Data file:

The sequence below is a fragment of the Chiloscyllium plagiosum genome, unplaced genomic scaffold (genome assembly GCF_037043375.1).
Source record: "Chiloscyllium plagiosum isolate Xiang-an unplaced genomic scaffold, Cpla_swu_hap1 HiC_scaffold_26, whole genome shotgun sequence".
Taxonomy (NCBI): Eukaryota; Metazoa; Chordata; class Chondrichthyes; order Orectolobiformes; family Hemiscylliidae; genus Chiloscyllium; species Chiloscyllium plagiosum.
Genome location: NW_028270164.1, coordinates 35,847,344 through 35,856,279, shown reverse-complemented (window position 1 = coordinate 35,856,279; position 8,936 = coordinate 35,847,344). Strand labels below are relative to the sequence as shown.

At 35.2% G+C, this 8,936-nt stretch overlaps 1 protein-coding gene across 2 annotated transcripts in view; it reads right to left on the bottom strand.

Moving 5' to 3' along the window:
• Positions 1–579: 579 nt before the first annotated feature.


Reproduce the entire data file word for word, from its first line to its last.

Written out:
The sequence below is a fragment of the Chiloscyllium plagiosum genome, unplaced genomic scaffold (genome assembly GCF_037043375.1).
Source record: "Chiloscyllium plagiosum isolate Xiang-an unplaced genomic scaffold, Cpla_swu_hap1 HiC_scaffold_26, whole genome shotgun sequence".
Taxonomy (NCBI): Eukaryota; Metazoa; Chordata; class Chondrichthyes; order Orectolobiformes; family Hemiscylliidae; genus Chiloscyllium; species Chiloscyllium plagiosum.
Genome location: NW_028270164.1, coordinates 35,847,344 through 35,856,279, shown reverse-complemented (window position 1 = coordinate 35,856,279; position 8,936 = coordinate 35,847,344). Strand labels below are relative to the sequence as shown.

At 35.2% G+C, this 8,936-nt stretch overlaps 1 protein-coding gene across 2 annotated transcripts in view; it reads right to left on the bottom strand.

Moving 5' to 3' along the window:
• Positions 1–579: 579 nt before the first annotated feature.